Opera North’s new production of Cole Porter’s masterwork Kiss Me, Kate has been so widely and justly praised that I wonder whether there is much for a week-later reviewer to add. It’s not as if the work needs much exegesis or critical commentary, though it may be worth pointing out that what we hear in Leeds amounts to a new critical edition, in which the conductor, David Charles Abell, has played a major role. Musicals have been treated with as little respect as Italian operas were in the 19th century, with arias and whole scenes added or subtracted according to the taste and abilities of the performers, the management’s judgment of the initial reception, and the casualness with which manuscripts and orchestral parts have been handled. So Abell has an alarming tale to tell of chances lost and coincidences redeeming them, of tap-dance routines only recently discovered — all the makings, really, of the plot of a musical involving the disinterment of an earlier musical, with scholars fighting for grants and attending conferences in desirable places, etc.
Kiss Me, Kate already involves a musical-within-a-musical, in that the leading pair are played by a divorced couple. This gives rise to some confusion, at least if you’re not trained in opera plots, since it’s often hard to tell whether the conflicts we are witnessing are taking place between Petruchio and Kate, or between Fred and Lilli. I gave up minding fairly early on, after a study of Ethan Mordden’s excellent article in the programme book, and previously his superb account in his authoritative six-volume history of the American musical — why is this writer, encyclopaedic and fascinating both as musical commentator and brilliant novelist, so little known in the UK? The main thing is that this lengthy show, clocking in at slightly more than three hours, has enormous élan and a satisfyingly maintained sense of period. The only blot, which I had already more or less made allowance for before the show began, is American accents, their variability in the course of a single spoken sentence and between and among the performers. Quirijn de Lang, the Dutchman who plays Petruchio, is the worst offender, but in every other respect his performance is so endearing and attractive that it’s churlish to mind for more than a few minutes. These people have to look good, to act well, to sing in a half-operatic style, and to maintain unflagging energy, that being the great central quality of all musicals that matter. And they all do, there is no weak link. In Kiss Me, Kate there is no sentimentality, just the occasional hint of a sexy melody by Offenbach; it is as starkly unlike the ghastly gooey West Side Story as possible. Oh, and somehow Opera North manages to create an atmosphere of backstage grimness (not difficult) and onstage glamour and even sumptuousness, largely thanks to a huge reproduction of the great tapestry of The Lady and the Unicorn, and lavish period costumes. Please let’s have more dry-eyed productions of members of this art form.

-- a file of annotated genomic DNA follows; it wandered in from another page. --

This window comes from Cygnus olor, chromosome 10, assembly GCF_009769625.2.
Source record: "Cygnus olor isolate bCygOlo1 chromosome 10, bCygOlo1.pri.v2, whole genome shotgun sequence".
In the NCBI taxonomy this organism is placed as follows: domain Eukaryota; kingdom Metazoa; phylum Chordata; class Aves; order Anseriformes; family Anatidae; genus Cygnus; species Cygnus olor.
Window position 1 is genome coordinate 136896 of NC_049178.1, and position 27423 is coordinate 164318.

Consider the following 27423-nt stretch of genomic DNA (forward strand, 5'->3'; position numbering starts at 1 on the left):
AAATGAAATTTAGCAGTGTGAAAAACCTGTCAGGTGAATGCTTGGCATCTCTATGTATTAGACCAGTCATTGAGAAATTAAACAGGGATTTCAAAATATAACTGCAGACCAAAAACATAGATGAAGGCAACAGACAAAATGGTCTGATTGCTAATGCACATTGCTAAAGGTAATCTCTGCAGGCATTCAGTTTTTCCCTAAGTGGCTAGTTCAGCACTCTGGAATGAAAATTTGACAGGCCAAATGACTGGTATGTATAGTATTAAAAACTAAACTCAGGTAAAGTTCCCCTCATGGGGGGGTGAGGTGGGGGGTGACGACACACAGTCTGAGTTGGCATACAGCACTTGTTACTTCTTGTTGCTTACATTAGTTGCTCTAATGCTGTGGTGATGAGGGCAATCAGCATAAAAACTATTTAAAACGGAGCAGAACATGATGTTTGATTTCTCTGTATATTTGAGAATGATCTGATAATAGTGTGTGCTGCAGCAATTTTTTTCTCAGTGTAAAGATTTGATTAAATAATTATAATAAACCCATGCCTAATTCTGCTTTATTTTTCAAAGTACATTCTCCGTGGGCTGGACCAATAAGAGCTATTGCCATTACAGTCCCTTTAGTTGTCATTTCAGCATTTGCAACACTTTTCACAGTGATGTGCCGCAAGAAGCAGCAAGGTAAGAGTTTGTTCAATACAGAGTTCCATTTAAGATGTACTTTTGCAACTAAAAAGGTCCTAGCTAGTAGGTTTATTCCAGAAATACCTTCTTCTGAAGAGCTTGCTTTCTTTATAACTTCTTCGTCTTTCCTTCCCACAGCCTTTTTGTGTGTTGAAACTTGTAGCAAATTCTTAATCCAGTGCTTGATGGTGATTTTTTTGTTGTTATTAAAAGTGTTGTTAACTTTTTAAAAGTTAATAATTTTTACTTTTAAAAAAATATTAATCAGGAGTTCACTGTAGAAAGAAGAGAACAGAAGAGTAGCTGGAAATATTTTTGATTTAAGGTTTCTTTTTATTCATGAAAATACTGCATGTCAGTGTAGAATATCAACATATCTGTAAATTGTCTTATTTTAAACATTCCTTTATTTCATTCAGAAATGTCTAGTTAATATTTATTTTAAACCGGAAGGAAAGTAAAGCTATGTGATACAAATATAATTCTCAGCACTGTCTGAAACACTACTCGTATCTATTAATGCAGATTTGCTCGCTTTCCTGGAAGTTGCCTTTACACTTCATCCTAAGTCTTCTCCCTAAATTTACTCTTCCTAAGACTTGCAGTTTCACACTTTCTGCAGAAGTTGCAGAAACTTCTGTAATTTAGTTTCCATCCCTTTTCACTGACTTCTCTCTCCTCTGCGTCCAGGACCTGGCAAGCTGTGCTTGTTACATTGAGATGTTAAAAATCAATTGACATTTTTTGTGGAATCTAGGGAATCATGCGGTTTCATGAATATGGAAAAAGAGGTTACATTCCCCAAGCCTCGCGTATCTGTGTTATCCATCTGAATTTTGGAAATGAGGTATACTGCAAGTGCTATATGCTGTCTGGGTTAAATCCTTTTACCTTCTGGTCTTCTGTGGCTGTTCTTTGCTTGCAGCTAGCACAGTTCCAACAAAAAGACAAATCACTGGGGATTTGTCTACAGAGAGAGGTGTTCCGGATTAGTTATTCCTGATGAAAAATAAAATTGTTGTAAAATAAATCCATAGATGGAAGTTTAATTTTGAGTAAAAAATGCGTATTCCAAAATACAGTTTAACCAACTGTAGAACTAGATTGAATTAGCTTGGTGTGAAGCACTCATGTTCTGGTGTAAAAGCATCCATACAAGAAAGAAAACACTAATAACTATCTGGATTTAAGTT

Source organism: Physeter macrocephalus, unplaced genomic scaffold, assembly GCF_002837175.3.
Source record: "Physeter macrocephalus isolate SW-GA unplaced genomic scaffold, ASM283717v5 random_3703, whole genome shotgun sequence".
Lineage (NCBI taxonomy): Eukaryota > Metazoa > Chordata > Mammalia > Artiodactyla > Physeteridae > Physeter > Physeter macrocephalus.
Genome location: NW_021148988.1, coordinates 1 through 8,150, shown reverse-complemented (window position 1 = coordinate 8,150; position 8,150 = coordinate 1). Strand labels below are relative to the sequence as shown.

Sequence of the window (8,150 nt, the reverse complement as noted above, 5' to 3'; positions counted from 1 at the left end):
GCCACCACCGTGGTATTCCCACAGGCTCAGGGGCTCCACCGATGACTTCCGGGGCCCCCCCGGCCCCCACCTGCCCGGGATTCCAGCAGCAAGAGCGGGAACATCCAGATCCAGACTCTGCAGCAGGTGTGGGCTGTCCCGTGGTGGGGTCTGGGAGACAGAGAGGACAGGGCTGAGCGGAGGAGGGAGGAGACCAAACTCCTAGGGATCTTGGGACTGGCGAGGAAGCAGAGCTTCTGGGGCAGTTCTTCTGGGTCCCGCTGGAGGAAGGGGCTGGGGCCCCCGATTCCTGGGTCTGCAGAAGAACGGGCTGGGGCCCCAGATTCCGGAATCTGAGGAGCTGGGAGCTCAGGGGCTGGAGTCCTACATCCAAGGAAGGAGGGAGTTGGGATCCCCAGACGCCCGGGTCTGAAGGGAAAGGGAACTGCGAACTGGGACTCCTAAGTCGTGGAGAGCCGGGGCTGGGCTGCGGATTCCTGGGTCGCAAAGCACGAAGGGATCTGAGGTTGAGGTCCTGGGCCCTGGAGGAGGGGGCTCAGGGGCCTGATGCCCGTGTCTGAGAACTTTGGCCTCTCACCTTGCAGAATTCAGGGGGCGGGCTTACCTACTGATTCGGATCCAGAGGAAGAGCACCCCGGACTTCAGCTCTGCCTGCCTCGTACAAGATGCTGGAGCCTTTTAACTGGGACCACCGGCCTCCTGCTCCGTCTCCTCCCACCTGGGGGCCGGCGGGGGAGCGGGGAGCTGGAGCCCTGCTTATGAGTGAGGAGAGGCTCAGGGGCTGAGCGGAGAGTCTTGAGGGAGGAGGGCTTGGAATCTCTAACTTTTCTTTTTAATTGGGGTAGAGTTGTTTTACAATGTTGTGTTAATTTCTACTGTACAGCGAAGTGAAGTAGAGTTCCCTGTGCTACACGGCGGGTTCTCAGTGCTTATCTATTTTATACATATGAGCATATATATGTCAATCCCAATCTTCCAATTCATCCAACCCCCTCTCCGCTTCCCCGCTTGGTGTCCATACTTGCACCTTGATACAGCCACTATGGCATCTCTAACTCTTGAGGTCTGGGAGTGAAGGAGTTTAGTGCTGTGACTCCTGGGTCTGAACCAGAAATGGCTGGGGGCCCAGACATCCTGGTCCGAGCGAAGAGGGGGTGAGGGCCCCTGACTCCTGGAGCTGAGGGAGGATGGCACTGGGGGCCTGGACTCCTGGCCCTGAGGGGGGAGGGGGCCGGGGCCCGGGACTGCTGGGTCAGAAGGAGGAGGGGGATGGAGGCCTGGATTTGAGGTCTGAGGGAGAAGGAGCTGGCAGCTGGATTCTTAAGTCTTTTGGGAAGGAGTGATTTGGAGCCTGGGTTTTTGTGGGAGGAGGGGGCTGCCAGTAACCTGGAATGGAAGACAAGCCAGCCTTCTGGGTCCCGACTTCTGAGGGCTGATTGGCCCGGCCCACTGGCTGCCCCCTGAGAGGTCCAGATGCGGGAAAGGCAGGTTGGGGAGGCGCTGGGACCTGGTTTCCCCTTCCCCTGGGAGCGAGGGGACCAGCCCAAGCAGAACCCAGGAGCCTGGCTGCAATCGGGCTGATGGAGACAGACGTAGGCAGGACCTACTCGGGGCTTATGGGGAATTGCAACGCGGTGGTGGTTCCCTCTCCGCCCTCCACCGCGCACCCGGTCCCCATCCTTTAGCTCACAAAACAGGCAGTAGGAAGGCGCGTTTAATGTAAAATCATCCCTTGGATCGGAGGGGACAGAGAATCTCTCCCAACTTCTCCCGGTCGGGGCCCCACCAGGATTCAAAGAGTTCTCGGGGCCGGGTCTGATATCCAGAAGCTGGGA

Which brings me to Berg’s Wozzeck, and the question of how moist-eyed we should be at the end of what is almost certainly the greatest opera of the last century. In the past decade London has seen the perverse and refrigerating Royal Opera production; a strange hotchpotch of a semi-production at the Royal Festival Hall, superbly performed but violently gimmicky; and the marvellous ENO production, the most moving I have experienced.
The Zurich Opera has now done one of its one-night stands, a concert performance, sold mainly on the strength of Christian Gerhaher’s assumption of the title role, again at the Festival Hall. In the event, Gerhaher was unable to take part owing to illness and his place was taken by Leigh Melrose, a performer who everyone has seen because he is so versatile, but who pays the price and no one can think what they’ve seen him in. Well, now they can: he was magnificent (he was Wozzeck in the ENO production, but in English, of course), utterly involved in the role and articulating perfectly too. And he was surrounded by a strong cast, with Wolfgang Ablinger-Sperrhacke gleefully telling Wozzeck that he is a good man but lacking in virtue, and so forth, as if Berg had written the role for his particular variety of oily malice; and Lars Woldt a deranged doctor, reeling off his list of invented illnesses. The Drum Major of Brandon Jovanovich could easily play his role in a performance of Büchner’s play, and has a rich voice too. Gun-Brit Barkmin came on super-strong as Marie, less convincing in repentance than in erotic responsiveness — and crucially there was no child among the performers, only a chorus member (did Zurich Opera really need to bring a chorus of 46 with them?) to sing the last few words of the opera, so Marie’s lullaby and other scenes with the boy fell flat.
In fact, I’m not sure that Wozzeck can make its full impact in a concert performance, as so many operas clearly can. Not even when the orchestra is as fine as the Zurich one, and the conductor as probing and precise as Fabio Luisi. I have found him an uneven conductor, but here he was at his best, and he built that final elegy for Wozzeck to a stunning climax. That’s where the tears come in. We watch horrified as Wozzeck is driven to murder and suicide, but when the great D minor interlude gets under way it is as if we are to mourn the passing of a great hero. Many people have criticised Berg’s giving way to his superabundant store of feeling, and like them I think it was a mistake, but once one knows it, one wouldn’t be without. And that’s how we shall go on feeling.